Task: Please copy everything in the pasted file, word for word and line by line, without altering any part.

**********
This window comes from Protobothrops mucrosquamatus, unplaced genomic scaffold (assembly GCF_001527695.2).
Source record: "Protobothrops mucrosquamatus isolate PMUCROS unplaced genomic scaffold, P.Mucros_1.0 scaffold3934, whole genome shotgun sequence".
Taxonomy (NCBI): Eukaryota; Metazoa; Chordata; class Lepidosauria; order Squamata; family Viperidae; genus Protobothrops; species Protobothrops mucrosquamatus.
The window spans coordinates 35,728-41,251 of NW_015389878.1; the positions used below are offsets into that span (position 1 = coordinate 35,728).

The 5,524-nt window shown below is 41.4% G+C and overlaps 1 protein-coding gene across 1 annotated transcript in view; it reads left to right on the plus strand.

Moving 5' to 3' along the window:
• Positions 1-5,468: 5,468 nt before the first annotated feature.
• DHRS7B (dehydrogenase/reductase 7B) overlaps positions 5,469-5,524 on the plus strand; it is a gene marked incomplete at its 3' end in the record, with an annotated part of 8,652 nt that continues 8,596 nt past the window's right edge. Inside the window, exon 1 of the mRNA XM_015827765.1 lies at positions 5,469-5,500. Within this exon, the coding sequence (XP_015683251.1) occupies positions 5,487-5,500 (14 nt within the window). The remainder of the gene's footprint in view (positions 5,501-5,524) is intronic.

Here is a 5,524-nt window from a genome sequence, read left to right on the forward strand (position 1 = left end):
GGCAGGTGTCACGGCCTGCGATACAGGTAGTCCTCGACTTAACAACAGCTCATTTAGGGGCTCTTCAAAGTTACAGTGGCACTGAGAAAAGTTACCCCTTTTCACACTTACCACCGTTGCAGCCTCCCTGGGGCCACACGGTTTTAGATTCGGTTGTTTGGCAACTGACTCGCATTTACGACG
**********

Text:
This window comes from Protobothrops mucrosquamatus, unplaced genomic scaffold (assembly GCF_001527695.2).
Source record: "Protobothrops mucrosquamatus isolate PMUCROS unplaced genomic scaffold, P.Mucros_1.0 scaffold3934, whole genome shotgun sequence".
Taxonomy (NCBI): Eukaryota; Metazoa; Chordata; class Lepidosauria; order Squamata; family Viperidae; genus Protobothrops; species Protobothrops mucrosquamatus.
The window spans coordinates 35,728-41,251 of NW_015389878.1; the positions used below are offsets into that span (position 1 = coordinate 35,728).

The 5,524-nt window shown below is 41.4% G+C and overlaps 1 protein-coding gene across 1 annotated transcript in view; it reads left to right on the plus strand.

Moving 5' to 3' along the window:
• Positions 1-5,468: 5,468 nt before the first annotated feature.
• DHRS7B (dehydrogenase/reductase 7B) overlaps positions 5,469-5,524 on the plus strand; it is a gene marked incomplete at its 3' end in the record, with an annotated part of 8,652 nt that continues 8,596 nt past the window's right edge. Inside the window, exon 1 of the mRNA XM_015827765.1 lies at positions 5,469-5,500. Within this exon, the coding sequence (XP_015683251.1) occupies positions 5,487-5,500 (14 nt within the window). The remainder of the gene's footprint in view (positions 5,501-5,524) is intronic.

Here is a 5,524-nt window from a genome sequence, read left to right on the forward strand (position 1 = left end):
GGCAGGTGTCACGGCCTGCGATACAGGTAGTCCTCGACTTAACAACAGCTCATTTAGGGGCTCTTCAAAGTTACAGTGGCACTGAGAAAAGTTACCCCTTTTCACACTTACCACCGTTGCAGCCTCCCTGGGGCCACACGGTTTTAGATTCGGTTGTTTGGCAACTGACTCGCATTTACGACG